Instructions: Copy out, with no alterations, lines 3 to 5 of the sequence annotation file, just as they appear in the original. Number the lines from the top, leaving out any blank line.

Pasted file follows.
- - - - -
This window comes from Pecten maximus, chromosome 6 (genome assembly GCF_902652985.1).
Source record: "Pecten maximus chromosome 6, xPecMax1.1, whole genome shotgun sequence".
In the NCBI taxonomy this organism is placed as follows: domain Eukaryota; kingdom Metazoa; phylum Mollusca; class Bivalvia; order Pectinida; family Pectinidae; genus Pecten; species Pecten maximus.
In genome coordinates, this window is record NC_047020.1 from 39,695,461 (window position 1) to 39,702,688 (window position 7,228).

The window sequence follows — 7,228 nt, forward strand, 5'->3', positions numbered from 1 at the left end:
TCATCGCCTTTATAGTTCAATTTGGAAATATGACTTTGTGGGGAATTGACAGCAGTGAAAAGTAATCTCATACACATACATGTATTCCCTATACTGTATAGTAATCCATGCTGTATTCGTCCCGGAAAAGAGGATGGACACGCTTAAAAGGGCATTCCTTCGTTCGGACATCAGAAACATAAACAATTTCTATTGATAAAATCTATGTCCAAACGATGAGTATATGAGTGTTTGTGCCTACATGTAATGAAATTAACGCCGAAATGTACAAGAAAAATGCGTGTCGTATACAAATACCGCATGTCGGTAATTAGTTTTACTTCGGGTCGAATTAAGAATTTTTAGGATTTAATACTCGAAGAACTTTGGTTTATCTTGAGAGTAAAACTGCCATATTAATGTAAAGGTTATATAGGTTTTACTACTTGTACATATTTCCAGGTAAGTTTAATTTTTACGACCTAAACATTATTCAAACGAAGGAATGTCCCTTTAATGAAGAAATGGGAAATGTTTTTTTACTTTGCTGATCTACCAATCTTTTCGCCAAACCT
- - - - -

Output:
In the NCBI taxonomy this organism is placed as follows: domain Eukaryota; kingdom Metazoa; phylum Mollusca; class Bivalvia; order Pectinida; family Pectinidae; genus Pecten; species Pecten maximus.
In genome coordinates, this window is record NC_047020.1 from 39,695,461 (window position 1) to 39,702,688 (window position 7,228).

The window sequence follows — 7,228 nt, forward strand, 5'->3', positions numbered from 1 at the left end: